Thursday, February 13, 2003

Patton case hits grand jury


Investigation revolves around Tina Conner

By Tom Loftus
The Courier-Journal

A federal grand jury in Covington heard testimony Wednesday from past and present officials of the Patton administration in the Tina Conner investigation.

The testimony was part of the grand jury's continuing investigation into whether Conner got any special favors in winning certification as a ``disadvantaged" contractor entitled to a preference in getting work on state road contracts.

Witnesses included Jerry Johnson, an aide to Gov. Paul Patton and former state Democratic Party chairman, and Denis Fleming, general counsel for the governor's office.

``Out of respect to the grand jury and because the investigation is ongoing, I can't comment on the particulars of my appearance,'' Fleming said later yesterday.

The grand jury also heard from Norris Beckley and Ronald Derricks - two former Transportation Cabinet officials who oversaw the program intended to give construction firms owned by women and minorities a break in winning government work.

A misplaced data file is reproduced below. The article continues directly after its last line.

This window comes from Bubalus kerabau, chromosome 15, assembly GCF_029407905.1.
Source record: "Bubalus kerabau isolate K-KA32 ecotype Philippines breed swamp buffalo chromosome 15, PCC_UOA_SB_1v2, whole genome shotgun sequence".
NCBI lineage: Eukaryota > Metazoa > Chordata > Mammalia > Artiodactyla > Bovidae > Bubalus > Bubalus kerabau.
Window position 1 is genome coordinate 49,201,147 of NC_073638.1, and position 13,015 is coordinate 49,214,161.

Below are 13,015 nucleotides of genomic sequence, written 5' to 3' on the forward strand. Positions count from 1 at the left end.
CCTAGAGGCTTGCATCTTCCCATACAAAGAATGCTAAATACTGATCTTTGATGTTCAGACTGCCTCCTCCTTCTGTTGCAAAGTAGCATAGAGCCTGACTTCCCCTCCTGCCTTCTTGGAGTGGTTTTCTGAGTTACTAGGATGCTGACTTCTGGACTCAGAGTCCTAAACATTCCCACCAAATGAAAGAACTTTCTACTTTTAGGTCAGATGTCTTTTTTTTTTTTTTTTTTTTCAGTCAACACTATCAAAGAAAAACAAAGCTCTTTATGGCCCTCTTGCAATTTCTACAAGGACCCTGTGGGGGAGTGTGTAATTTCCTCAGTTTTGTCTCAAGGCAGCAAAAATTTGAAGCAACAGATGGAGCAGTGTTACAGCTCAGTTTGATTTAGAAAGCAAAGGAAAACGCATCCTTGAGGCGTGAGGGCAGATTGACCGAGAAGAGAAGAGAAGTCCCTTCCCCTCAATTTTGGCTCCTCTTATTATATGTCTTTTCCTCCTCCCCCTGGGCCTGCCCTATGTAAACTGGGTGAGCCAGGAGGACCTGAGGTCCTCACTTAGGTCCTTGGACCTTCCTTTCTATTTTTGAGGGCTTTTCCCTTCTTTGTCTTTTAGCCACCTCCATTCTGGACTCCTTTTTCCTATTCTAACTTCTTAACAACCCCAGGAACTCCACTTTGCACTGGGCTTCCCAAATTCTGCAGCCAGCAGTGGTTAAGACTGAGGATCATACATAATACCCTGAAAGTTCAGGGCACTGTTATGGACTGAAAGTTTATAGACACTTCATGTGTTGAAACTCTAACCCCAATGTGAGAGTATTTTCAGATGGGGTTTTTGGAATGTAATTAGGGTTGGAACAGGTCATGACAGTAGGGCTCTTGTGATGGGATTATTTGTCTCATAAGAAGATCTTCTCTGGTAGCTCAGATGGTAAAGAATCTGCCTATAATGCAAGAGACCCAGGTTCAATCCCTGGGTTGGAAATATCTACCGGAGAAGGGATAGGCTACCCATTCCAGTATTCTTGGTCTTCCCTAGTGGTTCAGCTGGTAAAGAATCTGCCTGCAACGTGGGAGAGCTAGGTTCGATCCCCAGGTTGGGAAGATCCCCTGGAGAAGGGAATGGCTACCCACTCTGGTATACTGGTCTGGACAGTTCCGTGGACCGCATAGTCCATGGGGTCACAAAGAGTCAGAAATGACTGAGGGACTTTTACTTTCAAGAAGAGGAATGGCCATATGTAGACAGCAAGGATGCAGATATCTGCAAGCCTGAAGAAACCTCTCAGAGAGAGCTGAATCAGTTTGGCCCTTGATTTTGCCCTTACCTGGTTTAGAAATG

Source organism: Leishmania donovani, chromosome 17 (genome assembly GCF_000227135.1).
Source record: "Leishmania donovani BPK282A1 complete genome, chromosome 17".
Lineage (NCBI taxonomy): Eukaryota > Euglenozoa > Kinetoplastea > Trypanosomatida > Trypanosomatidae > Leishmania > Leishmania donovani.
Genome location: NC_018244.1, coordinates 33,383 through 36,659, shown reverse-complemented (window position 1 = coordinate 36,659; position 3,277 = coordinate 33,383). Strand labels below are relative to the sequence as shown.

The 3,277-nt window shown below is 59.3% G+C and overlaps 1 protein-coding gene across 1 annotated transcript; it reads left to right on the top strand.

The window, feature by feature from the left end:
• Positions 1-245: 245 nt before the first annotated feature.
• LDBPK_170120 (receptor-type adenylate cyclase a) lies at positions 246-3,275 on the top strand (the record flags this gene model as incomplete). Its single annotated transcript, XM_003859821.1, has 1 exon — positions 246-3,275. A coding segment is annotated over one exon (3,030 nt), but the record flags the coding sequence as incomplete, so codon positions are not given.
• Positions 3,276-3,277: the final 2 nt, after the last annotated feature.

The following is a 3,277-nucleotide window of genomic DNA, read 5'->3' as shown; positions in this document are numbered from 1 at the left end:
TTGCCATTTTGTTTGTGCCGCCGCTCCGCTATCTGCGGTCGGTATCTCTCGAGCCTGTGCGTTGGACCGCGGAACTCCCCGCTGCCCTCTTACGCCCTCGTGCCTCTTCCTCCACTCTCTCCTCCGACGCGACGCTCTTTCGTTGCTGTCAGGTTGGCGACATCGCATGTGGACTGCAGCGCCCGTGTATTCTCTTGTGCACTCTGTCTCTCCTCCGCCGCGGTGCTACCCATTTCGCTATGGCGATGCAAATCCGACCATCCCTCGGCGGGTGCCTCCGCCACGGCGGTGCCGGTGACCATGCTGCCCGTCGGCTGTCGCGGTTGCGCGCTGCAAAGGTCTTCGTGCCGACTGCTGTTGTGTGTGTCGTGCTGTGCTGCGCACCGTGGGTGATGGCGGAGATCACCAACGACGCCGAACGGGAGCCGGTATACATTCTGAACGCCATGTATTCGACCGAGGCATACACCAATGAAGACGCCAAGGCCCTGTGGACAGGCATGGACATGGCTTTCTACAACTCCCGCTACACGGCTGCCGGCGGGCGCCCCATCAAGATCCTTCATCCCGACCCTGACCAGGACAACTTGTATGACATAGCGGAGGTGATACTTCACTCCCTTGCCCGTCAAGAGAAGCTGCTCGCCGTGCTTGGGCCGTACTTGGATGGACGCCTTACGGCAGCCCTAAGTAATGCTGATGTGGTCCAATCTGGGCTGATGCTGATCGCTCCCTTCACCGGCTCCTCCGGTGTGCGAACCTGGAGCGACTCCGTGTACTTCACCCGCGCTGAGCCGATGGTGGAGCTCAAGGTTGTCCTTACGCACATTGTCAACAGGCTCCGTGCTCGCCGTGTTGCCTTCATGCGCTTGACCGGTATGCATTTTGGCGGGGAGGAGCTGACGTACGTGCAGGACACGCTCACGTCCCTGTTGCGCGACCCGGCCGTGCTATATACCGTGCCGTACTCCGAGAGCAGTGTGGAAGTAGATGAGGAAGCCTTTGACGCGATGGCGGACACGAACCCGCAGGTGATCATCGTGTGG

"I was probably before the grand jury for a little over an hour. I can't say specifically what I told them. But generally it's the same story

I've been telling everyone for the past few months," Beckley said. "That is that I felt pressure from the secretary's office and indirectly from the governor's office to certify Tina Conner's construction company."

Derricks declined to comment.

Conner is the Hickman County businesswoman who charged in a lawsuit in September that she had an affair with Gov. Paul Patton, and during that affair she won special favors from his administration, including the certification by the Transportation Cabinet as a "disadvantaged business enterprise."

Conner formed a construction company called ST Construction in early 2000 and immediately applied for the certification from the state. Both Beckley and Derricks said that they thought that Conner was too inexperienced in construction, and probably too wealthy, to meet the program's requirements. But both said they felt pressure from the office of Transportation Secretary James Codell III to approve Conner's application.

Codell said he did not apply any such pressure.

Patton has admitted the affair with Conner, but denied that state government has ever done her any special favors.

Codell was not a witness before the grand jury yesterday. But Beckley said two current and one former cabinet official did appear to testify.




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